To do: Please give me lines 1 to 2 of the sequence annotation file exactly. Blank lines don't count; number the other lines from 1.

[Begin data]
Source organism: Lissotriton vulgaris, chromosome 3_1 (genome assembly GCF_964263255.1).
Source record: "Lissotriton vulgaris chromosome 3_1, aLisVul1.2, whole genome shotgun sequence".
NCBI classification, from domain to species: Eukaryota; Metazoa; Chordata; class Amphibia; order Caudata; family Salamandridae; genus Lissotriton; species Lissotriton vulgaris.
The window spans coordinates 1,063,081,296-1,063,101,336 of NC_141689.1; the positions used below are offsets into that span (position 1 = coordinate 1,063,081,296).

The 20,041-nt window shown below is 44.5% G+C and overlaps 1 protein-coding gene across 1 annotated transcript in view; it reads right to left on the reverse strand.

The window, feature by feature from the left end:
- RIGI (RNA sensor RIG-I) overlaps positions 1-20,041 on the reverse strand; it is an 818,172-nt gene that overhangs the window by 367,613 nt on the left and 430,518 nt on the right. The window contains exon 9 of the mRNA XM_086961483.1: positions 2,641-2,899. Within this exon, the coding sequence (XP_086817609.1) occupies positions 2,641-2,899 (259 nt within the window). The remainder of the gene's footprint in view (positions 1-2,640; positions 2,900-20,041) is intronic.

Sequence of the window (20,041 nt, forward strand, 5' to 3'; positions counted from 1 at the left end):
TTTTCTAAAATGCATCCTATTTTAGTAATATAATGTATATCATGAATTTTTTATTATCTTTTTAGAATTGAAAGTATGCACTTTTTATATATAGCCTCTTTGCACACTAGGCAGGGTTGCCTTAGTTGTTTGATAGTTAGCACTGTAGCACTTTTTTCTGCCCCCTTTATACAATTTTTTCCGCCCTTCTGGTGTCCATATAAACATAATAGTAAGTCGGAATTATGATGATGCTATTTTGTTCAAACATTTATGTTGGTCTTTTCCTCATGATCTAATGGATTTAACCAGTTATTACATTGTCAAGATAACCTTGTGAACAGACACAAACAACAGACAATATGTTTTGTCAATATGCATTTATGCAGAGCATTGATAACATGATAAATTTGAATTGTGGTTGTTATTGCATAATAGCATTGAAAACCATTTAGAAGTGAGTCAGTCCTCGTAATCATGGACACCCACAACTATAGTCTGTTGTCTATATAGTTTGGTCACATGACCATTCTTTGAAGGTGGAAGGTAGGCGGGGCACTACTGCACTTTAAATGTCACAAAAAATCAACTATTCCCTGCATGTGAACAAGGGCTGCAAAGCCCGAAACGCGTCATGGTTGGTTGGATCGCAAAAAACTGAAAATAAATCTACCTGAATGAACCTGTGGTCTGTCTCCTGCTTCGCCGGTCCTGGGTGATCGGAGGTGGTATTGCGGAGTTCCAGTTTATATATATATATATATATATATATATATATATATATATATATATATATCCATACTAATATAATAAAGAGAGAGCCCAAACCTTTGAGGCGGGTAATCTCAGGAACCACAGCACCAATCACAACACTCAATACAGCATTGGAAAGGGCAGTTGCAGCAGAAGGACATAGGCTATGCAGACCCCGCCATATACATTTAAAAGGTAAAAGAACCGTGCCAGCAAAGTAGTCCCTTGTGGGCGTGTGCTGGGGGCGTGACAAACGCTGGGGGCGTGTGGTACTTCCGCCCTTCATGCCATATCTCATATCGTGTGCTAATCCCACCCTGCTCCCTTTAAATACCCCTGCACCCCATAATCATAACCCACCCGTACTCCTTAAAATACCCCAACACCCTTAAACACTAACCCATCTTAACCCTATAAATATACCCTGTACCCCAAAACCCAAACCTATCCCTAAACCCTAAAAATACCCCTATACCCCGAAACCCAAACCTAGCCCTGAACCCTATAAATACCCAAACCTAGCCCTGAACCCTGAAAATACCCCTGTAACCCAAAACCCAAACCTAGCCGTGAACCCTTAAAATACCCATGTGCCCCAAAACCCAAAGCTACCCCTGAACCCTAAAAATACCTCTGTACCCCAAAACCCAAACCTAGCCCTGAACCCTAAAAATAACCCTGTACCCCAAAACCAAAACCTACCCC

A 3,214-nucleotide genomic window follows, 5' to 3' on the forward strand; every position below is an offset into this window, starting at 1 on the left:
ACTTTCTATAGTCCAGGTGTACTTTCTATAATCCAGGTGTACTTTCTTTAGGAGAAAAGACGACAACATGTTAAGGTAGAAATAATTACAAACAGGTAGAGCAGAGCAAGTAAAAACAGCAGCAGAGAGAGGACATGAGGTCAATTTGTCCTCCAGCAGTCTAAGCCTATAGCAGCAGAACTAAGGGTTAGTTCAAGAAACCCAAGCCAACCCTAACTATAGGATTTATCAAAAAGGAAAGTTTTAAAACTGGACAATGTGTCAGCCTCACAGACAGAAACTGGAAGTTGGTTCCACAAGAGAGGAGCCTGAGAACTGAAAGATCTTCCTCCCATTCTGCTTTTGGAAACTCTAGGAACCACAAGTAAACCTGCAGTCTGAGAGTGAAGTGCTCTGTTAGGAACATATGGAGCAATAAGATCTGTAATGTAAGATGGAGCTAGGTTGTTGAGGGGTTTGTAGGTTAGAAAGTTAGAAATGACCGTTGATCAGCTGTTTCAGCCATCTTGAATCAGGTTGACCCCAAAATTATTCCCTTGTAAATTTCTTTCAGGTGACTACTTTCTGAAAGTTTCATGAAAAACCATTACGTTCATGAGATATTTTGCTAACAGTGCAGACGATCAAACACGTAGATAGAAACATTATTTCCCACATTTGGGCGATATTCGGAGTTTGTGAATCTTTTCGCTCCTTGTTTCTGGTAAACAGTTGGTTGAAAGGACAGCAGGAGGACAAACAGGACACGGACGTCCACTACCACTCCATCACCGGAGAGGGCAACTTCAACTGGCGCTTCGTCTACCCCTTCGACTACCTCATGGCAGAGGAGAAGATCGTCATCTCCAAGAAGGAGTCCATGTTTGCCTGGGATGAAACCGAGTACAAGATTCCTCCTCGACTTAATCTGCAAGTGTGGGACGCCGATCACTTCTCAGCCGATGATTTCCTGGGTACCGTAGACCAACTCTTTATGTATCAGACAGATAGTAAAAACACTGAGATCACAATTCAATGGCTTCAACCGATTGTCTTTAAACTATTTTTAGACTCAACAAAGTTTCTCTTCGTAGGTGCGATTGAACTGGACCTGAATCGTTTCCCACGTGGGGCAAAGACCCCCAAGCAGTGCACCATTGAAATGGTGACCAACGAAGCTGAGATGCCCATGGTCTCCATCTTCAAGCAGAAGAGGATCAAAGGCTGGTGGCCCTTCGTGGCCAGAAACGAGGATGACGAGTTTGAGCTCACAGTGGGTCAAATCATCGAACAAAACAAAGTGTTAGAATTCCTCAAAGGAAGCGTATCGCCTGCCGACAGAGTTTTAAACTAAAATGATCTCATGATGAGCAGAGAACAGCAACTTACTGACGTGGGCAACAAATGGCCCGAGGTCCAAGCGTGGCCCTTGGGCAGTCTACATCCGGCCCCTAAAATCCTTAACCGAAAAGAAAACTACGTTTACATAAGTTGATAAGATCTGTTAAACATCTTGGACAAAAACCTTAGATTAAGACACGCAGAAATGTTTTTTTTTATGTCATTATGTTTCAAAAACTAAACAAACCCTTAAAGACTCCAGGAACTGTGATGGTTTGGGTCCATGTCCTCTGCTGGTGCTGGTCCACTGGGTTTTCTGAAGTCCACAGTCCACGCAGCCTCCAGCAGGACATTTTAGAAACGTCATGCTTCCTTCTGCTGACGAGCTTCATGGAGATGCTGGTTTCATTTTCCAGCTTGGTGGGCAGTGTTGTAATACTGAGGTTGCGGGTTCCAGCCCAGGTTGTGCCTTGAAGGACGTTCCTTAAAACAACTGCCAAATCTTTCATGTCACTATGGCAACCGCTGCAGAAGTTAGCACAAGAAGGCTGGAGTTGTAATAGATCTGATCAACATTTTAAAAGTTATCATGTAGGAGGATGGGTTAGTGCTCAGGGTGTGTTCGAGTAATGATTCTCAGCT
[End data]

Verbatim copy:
Source organism: Lissotriton vulgaris, chromosome 3_1 (genome assembly GCF_964263255.1).
Source record: "Lissotriton vulgaris chromosome 3_1, aLisVul1.2, whole genome shotgun sequence".